Sunday, December 25, 2011

*BEST OF DTB #119* The real message of Christmas

Life changes fast, doesn't it. This Christmas day is my 48th but it is the first one in which there were no presents under our tree on Christmas morning. Very strange. Christmas morning next year is likely to be the second, as we hope to celebrate Midnight Mass in the church built over the very spot where our beloved Savior was born in Bethlehem, more than 2 Millenniums past.

To a disbelieving world, our faith seems rather peculiar and bizarre and, to be quite frank,we quarrel enough amongst ourselves to give them cause to make sport of it. "Some King you have" they must think, "born in a place where animals feed, scorned and ridiculed by some of His own relatives, crucified for a crime He did not commit so His followers could fight amongst themselves for 2,000 years".

Laugh if you must, but I take great comfort from the fact that I have a King that wants to meet where I am. Especially since I could not hope to reach Him.

For those pondering how they might find God, if He exists, the journey would logically begin as an intellectual pursuit. Where should I begin to look? would be an understandable starting point but it would lead to an equally understandable frustration, for there is no shortage of deities laying claim and no shortage of sects within each religion. How could one hope to find God?

One can't by oneself, and that is just the point of Christmas. You cannot find God. You must seek Him, then let God find you, knowing in your heart, that He will, if you will only let Him.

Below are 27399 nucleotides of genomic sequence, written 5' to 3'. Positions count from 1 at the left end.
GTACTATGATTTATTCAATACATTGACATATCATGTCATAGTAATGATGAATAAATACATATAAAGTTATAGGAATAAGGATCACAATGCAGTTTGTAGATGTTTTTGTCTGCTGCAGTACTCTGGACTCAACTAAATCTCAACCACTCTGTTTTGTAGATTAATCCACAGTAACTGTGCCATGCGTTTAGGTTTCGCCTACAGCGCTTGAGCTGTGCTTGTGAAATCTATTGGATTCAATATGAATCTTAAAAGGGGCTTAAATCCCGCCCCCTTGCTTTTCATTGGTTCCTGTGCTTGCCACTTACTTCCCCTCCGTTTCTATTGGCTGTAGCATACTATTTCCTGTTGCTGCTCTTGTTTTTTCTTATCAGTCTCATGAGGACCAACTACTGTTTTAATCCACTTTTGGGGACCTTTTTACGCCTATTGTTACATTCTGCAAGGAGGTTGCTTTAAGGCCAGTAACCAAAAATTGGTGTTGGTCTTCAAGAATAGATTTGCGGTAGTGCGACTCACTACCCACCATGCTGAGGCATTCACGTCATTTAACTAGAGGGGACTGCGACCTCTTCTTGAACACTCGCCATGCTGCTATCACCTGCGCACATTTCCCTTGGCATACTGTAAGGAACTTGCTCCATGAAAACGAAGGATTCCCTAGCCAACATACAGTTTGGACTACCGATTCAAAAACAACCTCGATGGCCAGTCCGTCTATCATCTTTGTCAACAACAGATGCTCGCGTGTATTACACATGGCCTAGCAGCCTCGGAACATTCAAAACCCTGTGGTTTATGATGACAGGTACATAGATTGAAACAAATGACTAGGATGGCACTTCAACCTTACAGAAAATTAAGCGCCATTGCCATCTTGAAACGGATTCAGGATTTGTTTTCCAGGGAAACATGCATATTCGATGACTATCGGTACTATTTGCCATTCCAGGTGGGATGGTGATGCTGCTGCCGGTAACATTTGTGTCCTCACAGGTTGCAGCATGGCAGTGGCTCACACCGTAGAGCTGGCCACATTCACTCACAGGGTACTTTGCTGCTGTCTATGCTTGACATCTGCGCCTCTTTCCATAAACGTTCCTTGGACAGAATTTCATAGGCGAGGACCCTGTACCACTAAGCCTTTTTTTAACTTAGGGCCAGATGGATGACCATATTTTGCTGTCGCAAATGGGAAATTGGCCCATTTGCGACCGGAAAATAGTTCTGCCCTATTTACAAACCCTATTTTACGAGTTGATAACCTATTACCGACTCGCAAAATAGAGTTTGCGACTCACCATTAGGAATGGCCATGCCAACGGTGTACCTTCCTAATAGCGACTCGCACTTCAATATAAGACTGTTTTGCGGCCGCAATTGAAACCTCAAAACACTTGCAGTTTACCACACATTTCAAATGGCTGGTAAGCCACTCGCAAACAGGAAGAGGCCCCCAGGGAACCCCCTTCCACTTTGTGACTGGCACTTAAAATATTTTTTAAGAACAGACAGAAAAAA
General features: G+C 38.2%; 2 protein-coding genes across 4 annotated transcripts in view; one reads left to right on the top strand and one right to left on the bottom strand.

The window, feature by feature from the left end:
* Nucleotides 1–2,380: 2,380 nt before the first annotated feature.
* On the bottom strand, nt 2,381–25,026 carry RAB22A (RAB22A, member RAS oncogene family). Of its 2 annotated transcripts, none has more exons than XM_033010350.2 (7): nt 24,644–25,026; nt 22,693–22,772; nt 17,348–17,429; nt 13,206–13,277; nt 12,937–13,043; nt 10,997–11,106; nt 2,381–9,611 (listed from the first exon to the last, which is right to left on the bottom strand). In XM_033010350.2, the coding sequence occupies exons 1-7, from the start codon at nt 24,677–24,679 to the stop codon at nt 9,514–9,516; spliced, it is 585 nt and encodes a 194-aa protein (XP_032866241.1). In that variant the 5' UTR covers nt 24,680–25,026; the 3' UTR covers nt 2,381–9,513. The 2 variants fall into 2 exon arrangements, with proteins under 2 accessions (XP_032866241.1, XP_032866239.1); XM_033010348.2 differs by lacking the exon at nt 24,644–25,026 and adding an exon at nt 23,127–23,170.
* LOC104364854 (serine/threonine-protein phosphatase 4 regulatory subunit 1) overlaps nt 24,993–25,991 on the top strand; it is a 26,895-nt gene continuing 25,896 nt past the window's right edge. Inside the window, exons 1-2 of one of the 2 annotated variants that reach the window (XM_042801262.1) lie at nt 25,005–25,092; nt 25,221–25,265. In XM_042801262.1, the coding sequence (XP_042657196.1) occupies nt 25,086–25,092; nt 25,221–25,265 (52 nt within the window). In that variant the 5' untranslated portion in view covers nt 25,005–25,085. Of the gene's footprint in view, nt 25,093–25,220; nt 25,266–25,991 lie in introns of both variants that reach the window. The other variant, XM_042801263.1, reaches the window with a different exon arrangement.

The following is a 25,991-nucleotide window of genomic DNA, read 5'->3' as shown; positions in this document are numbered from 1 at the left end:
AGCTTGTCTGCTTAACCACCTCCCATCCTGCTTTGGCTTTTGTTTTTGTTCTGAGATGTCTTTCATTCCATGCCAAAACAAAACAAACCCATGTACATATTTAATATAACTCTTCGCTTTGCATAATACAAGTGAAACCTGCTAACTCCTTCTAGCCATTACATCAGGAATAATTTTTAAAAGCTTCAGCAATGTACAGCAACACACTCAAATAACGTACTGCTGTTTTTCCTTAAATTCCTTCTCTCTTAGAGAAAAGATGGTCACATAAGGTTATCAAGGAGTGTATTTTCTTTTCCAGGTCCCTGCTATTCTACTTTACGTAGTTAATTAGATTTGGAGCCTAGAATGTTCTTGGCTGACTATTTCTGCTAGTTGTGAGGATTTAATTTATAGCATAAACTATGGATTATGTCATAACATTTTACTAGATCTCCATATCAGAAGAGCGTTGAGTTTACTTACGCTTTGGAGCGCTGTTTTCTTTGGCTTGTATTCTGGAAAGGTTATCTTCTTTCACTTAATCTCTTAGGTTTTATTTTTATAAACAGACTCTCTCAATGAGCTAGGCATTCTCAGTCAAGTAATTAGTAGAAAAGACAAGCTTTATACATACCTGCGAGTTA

That, my friends, is the real message of Christmas. We could not find God, so He found us. We could not justify ourselves before God, so mercy found us. We could not see through the darkness, so light found us. If you have ever been lost in the woods at night, you know what I am talking about.

If you cannot find God, be still and believe, and let Him find you. Then, and only then, can you fully apprehend the miracle that is Christmas. Until you apprehend the miracle of Christmas, solving the riddle that is life is hopeless and your life, regardless of how prosperous, or tragic, will be nothing more than vaporous vanity.

In solving the message of Christmas, the message of life is solved and even the most painful life, plods on with perserverence and hope, and ends in rapturous joy.

The message of Christmas is how God chose to deal with sin and the misery caused by it. The blight of sin caused paradise on earth to be exchanged for a cold, lost and dying place. God's Justice makes removing that penalty impossible and so, each day, we suffer and we watch others suffer.